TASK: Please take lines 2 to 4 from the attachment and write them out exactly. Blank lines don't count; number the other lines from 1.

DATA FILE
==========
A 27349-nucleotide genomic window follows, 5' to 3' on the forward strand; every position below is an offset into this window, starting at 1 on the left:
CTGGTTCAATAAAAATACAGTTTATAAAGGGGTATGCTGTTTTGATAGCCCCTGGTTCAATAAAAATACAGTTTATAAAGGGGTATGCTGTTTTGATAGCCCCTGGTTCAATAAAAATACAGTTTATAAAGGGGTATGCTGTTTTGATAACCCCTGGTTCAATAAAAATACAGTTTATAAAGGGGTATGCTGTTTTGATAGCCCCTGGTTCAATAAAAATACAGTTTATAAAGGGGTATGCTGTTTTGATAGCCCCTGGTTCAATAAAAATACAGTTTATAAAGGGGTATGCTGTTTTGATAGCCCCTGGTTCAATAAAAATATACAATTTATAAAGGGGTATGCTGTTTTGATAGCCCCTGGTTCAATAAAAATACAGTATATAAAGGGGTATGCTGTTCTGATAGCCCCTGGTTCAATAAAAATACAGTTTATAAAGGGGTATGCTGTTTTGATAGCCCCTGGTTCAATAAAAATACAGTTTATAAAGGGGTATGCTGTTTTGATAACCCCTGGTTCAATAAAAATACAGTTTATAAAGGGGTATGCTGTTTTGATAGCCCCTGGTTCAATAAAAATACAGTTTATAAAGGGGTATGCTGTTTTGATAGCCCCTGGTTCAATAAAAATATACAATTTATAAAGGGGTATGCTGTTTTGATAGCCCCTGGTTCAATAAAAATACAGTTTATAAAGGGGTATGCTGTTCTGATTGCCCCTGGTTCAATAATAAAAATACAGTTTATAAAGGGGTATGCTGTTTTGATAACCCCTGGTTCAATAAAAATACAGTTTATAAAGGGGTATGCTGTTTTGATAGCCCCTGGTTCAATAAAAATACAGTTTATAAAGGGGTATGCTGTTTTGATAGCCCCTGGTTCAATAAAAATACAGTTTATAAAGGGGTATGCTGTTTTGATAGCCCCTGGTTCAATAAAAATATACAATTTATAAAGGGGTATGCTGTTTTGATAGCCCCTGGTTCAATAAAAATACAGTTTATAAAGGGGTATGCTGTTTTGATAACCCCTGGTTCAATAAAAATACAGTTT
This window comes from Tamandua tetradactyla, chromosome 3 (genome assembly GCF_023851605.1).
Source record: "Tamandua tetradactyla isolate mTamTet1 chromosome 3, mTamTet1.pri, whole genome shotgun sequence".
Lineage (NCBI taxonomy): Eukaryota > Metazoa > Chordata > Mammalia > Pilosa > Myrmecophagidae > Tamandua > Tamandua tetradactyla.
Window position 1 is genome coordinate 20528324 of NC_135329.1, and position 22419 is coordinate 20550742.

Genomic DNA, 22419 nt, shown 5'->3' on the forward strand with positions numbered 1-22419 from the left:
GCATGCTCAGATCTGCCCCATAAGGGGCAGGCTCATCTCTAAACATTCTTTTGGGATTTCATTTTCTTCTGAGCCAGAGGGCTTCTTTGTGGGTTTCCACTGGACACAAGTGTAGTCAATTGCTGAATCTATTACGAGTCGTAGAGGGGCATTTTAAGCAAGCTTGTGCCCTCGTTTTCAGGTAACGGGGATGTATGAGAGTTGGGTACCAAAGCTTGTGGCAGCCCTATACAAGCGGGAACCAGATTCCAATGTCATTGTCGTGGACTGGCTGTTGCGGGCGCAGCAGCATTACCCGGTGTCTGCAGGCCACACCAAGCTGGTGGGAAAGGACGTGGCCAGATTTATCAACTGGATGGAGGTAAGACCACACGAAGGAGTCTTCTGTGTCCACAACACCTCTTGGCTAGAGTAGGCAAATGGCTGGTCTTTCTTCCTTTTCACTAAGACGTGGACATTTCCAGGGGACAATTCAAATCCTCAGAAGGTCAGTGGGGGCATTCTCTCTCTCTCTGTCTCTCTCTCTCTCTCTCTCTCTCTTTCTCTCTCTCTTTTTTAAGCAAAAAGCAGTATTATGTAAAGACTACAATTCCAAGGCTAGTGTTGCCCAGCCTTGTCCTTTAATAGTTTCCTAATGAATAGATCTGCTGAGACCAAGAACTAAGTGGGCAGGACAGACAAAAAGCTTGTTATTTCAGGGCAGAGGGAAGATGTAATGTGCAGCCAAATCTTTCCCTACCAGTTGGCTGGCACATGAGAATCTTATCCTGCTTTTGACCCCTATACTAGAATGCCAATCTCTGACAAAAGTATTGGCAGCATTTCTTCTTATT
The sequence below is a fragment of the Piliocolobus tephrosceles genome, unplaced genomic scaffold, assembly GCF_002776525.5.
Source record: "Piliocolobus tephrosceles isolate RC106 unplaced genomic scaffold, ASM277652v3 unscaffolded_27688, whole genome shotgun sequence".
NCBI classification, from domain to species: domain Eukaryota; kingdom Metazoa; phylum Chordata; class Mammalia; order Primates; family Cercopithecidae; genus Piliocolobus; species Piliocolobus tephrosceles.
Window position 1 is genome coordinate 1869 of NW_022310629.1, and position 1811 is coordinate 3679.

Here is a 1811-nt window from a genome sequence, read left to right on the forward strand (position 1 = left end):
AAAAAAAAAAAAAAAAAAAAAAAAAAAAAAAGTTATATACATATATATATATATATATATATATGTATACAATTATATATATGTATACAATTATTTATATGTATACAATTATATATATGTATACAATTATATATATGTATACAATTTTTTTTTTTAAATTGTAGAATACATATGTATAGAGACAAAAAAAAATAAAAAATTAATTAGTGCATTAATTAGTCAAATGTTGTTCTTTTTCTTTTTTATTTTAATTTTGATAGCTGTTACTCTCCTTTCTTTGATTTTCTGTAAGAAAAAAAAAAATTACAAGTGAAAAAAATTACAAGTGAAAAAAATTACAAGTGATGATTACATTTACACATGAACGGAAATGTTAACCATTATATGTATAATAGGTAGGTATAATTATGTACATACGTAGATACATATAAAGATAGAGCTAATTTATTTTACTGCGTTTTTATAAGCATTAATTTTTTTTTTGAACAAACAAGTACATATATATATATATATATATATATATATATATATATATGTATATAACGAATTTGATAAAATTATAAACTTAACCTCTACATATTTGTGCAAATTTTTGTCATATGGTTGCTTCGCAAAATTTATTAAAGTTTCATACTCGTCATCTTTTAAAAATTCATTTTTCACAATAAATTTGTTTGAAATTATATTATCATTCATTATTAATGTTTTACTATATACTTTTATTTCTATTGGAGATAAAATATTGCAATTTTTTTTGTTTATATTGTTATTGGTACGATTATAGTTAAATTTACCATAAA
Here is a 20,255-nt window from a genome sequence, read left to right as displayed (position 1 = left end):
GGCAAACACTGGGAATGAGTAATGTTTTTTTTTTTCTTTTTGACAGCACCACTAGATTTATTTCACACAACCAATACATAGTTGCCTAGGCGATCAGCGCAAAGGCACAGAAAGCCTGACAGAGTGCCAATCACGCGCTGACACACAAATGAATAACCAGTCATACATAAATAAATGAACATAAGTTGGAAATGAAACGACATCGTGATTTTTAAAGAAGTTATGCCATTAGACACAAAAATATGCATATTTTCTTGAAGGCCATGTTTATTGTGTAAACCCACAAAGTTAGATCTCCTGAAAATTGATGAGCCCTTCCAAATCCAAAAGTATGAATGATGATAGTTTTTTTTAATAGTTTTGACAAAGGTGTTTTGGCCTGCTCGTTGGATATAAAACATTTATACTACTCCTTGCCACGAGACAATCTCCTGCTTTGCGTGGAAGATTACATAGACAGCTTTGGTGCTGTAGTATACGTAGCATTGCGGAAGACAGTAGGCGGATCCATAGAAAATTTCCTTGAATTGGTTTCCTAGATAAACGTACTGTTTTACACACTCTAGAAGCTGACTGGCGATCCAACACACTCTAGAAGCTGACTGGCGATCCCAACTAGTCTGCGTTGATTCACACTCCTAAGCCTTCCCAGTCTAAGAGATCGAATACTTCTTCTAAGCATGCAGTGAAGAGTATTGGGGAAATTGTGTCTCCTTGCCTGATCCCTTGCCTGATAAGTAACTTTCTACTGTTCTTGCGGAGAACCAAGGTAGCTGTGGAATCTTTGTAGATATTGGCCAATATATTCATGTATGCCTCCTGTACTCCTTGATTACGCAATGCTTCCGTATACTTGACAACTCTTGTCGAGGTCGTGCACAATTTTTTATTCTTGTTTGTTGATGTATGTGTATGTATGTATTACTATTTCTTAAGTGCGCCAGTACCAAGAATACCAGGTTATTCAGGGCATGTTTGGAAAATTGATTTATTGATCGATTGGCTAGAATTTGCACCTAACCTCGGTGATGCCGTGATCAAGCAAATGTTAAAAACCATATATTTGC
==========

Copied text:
CTGGTTCAATAAAAATACAGTTTATAAAGGGGTATGCTGTTTTGATAGCCCCTGGTTCAATAAAAATACAGTTTATAAAGGGGTATGCTGTTTTGATAGCCCCTGGTTCAATAAAAATACAGTTTATAAAGGGGTATGCTGTTTTGATAACCCCTGGTTCAATAAAAATACAGTTTATAAAGGGGTATGCTGTTTTGATAGCCCCTGGTTCAATAAAAATACAGTTTATAAAGGGGTATGCTGTTTTGATAGCCCCTGGTTCAATAAAAATACAGTTTATAAAGGGGTATGCTGTTTTGATAGCCCCTGGTTCAATAAAAATATACAATTTATAAAGGGGTATGCTGTTTTGATAGCCCCTGGTTCAATAAAAATACAGTATATAAAGGGGTATGCTGTTCTGATAGCCCCTGGTTCAATAAAAATACAGTTTATAAAGGGGTATGCTGTTTTGATAGCCCCTGGTTCAATAAAAATACAGTTTATAAAGGGGTATGCTGTTTTGATAACCCCTGGTTCAATAAAAATACAGTTTATAAAGGGGTATGCTGTTTTGATAGCCCCTGGTTCAATAAAAATACAGTTTATAAAGGGGTATGCTGTTTTGATAGCCCCTGGTTCAATAAAAATATACAATTTATAAAGGGGTATGCTGTTTTGATAGCCCCTGGTTCAATAAAAATACAGTTTATAAAGGGGTATGCTGTTCTGATTGCCCCTGGTTCAATAATAAAAATACAGTTTATAAAGGGGTATGCTGTTTTGATAACCCCTGGTTCAATAAAAATACAGTTTATAAAGGGGTATGCTGTTTTGATAGCCCCTGGTTCAATAAAAATACAGTTTATAAAGGGGTATGCTGTTTTGATAGCCCCTGGTTCAATAAAAATACAGTTTATAAAGGGGTATGCTGTTTTGATAGCCCCTGGTTCAATAAAAATATACAATTTATAAAGGGGTATGCTGTTTTGATAGCCCCTGGTTCAATAAAAATACAGTTTATAAAGGGGTATGCTGTTTTGATAACCCCTGGTTCAATAAAAATACAGTTT
This window comes from Tamandua tetradactyla, chromosome 3 (genome assembly GCF_023851605.1).
Source record: "Tamandua tetradactyla isolate mTamTet1 chromosome 3, mTamTet1.pri, whole genome shotgun sequence".